We’ve all experienced them – clumsy chatbots with very limited dialogue options that bots type out painfully (if they understand anything at all). While underperforming chatbots are on their way out, standards will now be shooting through the roof to avoid this experience, and the transition from human to AI will continue rapidly.

A recent report predicts that the number of customer-call center interactions powered by artificial intelligence will increase from 2% in 2022 to over 15% by 2026 and then double to 30% by 2031. However, given the rapid adoption and exponential progress in artificial intelligence over the past three to five years, we anticipate that the actual growth will be much greater.

Brands like Lemonaid, Oura, AirBnb, and ExpressVPN have paved the way for excellent 24/7 support — so much so that today’s customers now just expect a seamless experience. The consequences of losing great service are no joke. Poor customer service can have a significant impact on brand retention rates, causing potential buyers to look elsewhere: According to Forbes, poor customer service costs companies a total of $62 billion a year.

Risks of using today’s LMM-based chatbots

ChatGPT is certainly in the hype phase, but there are significant risks involved in using it as it stands. We believe that most of the current risks stem from the unpredictability of ChatGPT, which creates reputational, branding and legal concerns. While the hype surrounding ChatGPT is good, you must not overlook the risks involved and the importance of choosing the right partner to avoid any pitfalls.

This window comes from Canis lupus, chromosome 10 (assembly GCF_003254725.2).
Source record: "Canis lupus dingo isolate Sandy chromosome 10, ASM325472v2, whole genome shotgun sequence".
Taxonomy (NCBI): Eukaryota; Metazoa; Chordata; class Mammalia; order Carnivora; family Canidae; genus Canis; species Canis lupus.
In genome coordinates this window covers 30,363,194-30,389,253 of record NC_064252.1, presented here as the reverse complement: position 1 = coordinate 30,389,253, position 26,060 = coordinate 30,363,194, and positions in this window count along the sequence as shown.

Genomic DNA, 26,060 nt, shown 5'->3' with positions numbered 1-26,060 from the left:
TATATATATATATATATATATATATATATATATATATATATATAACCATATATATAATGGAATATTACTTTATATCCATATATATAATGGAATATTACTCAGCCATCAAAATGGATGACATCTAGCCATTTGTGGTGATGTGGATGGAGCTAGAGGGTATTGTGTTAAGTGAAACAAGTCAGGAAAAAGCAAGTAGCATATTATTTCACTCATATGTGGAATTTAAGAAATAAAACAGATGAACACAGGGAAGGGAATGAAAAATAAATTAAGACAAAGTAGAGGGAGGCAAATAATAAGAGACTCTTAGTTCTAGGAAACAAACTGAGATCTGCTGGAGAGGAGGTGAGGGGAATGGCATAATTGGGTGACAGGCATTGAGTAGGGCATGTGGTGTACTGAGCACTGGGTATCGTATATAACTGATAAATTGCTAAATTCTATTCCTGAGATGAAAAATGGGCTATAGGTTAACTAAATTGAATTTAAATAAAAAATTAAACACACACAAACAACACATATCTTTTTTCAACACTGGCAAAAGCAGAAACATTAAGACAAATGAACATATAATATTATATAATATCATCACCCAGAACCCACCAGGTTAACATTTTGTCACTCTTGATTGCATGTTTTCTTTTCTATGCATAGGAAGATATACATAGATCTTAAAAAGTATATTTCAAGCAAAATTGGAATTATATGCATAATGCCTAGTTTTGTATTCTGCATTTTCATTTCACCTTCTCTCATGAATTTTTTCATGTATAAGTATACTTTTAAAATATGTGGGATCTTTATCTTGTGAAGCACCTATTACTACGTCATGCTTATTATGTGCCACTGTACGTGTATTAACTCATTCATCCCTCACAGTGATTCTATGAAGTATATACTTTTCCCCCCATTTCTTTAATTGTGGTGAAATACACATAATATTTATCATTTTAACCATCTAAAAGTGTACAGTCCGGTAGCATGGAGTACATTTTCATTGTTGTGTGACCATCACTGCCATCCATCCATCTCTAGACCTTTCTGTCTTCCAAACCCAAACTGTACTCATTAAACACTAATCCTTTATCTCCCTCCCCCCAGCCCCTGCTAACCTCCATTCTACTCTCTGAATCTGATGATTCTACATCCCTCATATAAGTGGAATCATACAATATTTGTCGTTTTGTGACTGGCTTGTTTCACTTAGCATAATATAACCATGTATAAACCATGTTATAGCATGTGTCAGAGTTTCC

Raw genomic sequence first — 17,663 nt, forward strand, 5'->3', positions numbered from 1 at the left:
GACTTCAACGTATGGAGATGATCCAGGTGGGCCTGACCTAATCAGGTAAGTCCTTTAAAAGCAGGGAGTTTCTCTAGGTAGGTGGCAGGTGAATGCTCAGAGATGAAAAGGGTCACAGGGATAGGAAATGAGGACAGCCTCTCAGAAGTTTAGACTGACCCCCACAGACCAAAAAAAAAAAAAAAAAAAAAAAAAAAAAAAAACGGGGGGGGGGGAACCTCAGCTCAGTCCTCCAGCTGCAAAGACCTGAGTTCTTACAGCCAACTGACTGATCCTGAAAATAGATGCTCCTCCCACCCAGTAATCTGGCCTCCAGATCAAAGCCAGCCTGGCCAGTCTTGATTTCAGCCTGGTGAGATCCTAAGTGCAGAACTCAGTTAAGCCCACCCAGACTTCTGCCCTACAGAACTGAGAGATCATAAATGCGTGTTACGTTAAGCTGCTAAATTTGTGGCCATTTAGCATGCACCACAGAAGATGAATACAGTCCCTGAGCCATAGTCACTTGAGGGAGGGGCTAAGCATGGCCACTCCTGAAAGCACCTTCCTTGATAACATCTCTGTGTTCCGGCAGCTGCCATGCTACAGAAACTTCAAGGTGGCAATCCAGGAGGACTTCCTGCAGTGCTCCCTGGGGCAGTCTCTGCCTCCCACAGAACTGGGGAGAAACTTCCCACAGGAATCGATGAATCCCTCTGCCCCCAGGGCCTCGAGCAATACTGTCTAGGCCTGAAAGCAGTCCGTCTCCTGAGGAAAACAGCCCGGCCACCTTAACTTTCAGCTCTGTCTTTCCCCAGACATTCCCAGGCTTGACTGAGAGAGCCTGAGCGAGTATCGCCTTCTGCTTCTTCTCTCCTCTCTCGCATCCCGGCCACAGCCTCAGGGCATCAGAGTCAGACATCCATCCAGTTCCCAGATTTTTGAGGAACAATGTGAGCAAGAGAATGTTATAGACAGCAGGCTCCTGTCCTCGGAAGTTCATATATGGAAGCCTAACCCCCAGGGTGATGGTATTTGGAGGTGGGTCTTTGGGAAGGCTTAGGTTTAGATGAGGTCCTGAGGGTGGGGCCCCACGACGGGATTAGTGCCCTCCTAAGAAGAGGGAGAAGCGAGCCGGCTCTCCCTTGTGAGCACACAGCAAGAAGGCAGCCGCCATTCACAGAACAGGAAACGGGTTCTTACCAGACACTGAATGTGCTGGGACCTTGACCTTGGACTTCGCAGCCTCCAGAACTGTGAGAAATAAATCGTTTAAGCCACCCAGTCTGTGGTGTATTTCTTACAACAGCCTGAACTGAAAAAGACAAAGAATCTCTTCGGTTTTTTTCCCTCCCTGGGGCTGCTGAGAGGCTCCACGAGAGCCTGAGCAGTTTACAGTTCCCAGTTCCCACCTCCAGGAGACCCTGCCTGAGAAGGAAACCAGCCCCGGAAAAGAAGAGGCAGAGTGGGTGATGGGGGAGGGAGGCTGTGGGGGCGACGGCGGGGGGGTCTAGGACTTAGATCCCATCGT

In particular, we see the following risks for large companies that implement LLM directly into their customer journey:

  1. It’s bad for the brand image – sharing offensive content
  2. Misleading customers – sharing fake content
  3. Opponent’s ability to attack — people trying to crack the chatbot to damage their reputation
  4. False creativity – Users confuse “stochastic parrot” with true human creativity/connection
  5. False power — ChatGPT produces authoritative-sounding text that people are notoriously bad at rejecting.
  6. Data security and data ownership and confidentiality – OpenAI has visibility and access to all data shared via ChatGPT, opening a huge floodgate of risk in case of confidentiality breaches.

In other words, “Just because you can doesn’t mean you should”

Startups and established organizations will inevitably try to put in place safeguards and other measures to mitigate some of these risks. However, many companies, including many that we work with, still want (or are legally required to) maintain full control over their content. Our legal and FCA regulated clients are a good example. With generative LLMs like ChatGPT that retain full content, control is impossible.

When it comes to chatbot development itself, gamers using open source stacks like Race or Botpress will have an agility advantage due to the flexibility and versatility these open systems allow. In the short to medium term, chatbot developers with experience in NLP and using LLM will be the ones to bring this technology to the chatbot market as they are able to effectively leverage and fine-tune the models to their (or their clients’) needs and use cases.

In the long term, small businesses will still be better equipped to implement changes quickly than large, established platforms like ChatGPT. However, with the current volatility in the financial markets, we anticipate a potential player consolidation over the next 12-24 months, with bigger players taking over smaller players and, as is common in the chatbot space, customers buying their chatbot providers.

Which industries will be the first to implement ChatGPT in their CX processes?

Even though ChatGPT is still in beta and doesn’t have an API available yet, there are tons of exciting use cases posted, including many browser extensions, mostly via Twitter.

As long as ChatGPT is available to the public (we expect a volume-based pricing model to emerge, similar to previous models such as GPT-3), small players will continue to push the boundaries with cutting-edge apps.

Victoria Albrecht is the co-founder and managing director of Springbok AI.